Apple TV Set
So then what is an Apple TV set? What does that mean, this speculated HDTV (the fact that we still make this distinction makes me uncomfortable—like calling them plasmas or flatscreens, it seems as dated as calling your stereo a Hi-Fi or a stereo)? I think the general understanding is it’s a big, pretty piece of glass—a 16:9 one like what you have in your living room now except much less ugly—and somewhere in its beautiful guts is an Apple TV. That is, the brains is pretty much what already exists—a jumbo-size portal to iTunes like what we can buy for $99 right now, what we might even buy for each of the rooms with TVs in our homes—but for $2,000 more expensive because glass ain’t cheap.
But Apple has already built its TV. It’s called the Apple TV and that’s why it’s called the Apple TV. Because we’re supposed to be rethinking what a TV is. The TV is not the screen with seven different inputs for your players and boxes and game machines. The TV is the content and the buttons we touch to get to that content. That is, the TV has historically been the cable box, and Apple has merely hinted at changing this. But only merely hinted (see: Steve’s hobby).
To do more than hint at this change—this is the one reason I can see for Apple actually making a TV set with an Apple TV built-in: as a grand statement, a big Fuck You to Kabletown, as a show piece with which to say exactly what Apple thinks a TV is, but more importantly what Apple thinks a TV is not.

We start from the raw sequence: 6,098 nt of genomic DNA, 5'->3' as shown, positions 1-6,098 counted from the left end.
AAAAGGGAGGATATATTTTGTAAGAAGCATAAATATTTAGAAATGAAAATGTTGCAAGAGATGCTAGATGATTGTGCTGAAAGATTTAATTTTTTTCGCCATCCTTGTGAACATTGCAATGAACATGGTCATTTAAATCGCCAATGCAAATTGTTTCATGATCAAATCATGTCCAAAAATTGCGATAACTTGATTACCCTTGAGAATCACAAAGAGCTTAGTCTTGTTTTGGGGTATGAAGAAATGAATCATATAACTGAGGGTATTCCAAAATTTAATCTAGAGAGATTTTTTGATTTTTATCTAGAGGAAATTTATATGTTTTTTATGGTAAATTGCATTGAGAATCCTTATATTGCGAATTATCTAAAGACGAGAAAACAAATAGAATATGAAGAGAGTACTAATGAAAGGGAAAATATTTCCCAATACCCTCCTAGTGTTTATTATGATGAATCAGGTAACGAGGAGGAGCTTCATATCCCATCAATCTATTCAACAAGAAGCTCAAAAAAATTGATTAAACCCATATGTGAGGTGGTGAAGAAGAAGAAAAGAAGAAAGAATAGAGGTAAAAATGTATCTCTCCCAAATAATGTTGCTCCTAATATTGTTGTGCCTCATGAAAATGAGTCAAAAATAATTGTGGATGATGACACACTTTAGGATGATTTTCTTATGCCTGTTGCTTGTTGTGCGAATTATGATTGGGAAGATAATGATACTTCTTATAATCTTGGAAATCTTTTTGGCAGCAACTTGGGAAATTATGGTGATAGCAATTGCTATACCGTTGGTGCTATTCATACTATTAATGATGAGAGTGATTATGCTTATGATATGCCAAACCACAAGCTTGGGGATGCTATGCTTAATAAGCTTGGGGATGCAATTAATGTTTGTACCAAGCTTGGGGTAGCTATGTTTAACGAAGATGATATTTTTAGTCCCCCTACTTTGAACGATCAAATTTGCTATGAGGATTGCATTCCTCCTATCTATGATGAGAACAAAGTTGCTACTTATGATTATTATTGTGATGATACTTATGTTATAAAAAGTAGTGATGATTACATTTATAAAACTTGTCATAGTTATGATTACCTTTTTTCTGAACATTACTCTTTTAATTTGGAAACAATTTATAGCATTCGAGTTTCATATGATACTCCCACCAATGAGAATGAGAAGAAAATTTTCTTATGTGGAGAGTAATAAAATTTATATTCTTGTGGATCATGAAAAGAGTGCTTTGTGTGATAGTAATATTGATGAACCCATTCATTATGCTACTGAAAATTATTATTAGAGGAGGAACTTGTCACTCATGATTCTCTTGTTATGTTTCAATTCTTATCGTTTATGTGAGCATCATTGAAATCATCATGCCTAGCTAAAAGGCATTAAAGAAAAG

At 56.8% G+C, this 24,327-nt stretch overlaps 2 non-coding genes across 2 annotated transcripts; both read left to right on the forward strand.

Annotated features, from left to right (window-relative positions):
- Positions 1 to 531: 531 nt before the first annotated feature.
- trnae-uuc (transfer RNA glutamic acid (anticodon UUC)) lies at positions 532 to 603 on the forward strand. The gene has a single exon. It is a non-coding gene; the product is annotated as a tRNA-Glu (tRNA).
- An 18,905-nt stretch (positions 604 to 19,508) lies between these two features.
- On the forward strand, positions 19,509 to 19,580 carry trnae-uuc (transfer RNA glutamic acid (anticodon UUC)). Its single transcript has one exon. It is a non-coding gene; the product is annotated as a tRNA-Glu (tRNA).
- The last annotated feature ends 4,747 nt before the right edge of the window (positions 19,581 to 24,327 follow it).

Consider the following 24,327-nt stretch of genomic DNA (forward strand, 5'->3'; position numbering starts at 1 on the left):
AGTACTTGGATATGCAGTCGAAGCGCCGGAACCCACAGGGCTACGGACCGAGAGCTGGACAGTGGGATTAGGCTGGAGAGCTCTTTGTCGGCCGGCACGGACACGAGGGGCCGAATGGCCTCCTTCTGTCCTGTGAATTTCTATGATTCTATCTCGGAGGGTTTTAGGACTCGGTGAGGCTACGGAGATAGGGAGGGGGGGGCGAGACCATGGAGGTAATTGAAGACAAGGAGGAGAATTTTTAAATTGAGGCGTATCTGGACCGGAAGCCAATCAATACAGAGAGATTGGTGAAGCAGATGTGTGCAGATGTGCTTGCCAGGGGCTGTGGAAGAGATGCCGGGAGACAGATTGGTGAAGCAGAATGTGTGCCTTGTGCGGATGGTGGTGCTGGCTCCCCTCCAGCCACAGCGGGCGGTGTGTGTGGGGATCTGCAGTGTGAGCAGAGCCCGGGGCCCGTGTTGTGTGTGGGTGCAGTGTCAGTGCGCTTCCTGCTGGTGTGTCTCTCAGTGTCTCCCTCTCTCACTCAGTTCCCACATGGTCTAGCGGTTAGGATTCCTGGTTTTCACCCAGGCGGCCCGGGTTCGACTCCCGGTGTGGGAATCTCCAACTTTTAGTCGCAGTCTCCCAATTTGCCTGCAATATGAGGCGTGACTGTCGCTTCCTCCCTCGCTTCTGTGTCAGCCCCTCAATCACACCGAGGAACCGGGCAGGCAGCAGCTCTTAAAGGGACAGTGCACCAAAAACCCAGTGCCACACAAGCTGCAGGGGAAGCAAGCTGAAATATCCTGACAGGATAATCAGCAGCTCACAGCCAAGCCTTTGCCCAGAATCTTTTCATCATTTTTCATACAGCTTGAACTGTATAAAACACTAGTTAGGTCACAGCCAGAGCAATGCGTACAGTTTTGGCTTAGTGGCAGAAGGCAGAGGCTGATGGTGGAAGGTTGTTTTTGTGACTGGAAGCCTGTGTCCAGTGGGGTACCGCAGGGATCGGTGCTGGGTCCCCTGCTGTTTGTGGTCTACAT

Think that beautiful piece of glass will have an RF tuner input? No. Kill your tuner. Your tuner is of no use to you. Think your Apple TV set will have even an HDMI input? You even want an HDMI input? God, you’re so lame, you don’t even deserve this thing. Oh, you want to play your little games? Maybe you’ve heard of something called the App Store, the single biggest distributor of games on the planet. Built into the set. Oh, you want to play your collector’s edition Blu-ray discs? Play them on your Vizio, Derek. You disgust me.
No, what you’ve had in your living room all your life—that’s just a TV set. A dumb hunk of plastic and glass, a front-end for your rat’s nest of cables, waiting to be changed to channel 3 and left there to rot. This new thing from Apple? That’s a TV.
Now, do I think Apple will actually do this? I really don’t know. I merely tolerate my living room TV set (I’m a Sony man the way I was a Nokia man before June 29, 2007) but I love my Apple TV—I love that I can unplug it in 1.5 seconds from my hunk of shit and bring it to my grandma’s house and plug it into her hunk of shit and we can watch movies. But portability is not and has never been the selling point. Access to content to supplant the cable TV experience—that’s the end goal. And to really reach that end goal, Apple has to forcibly yank out all that cable.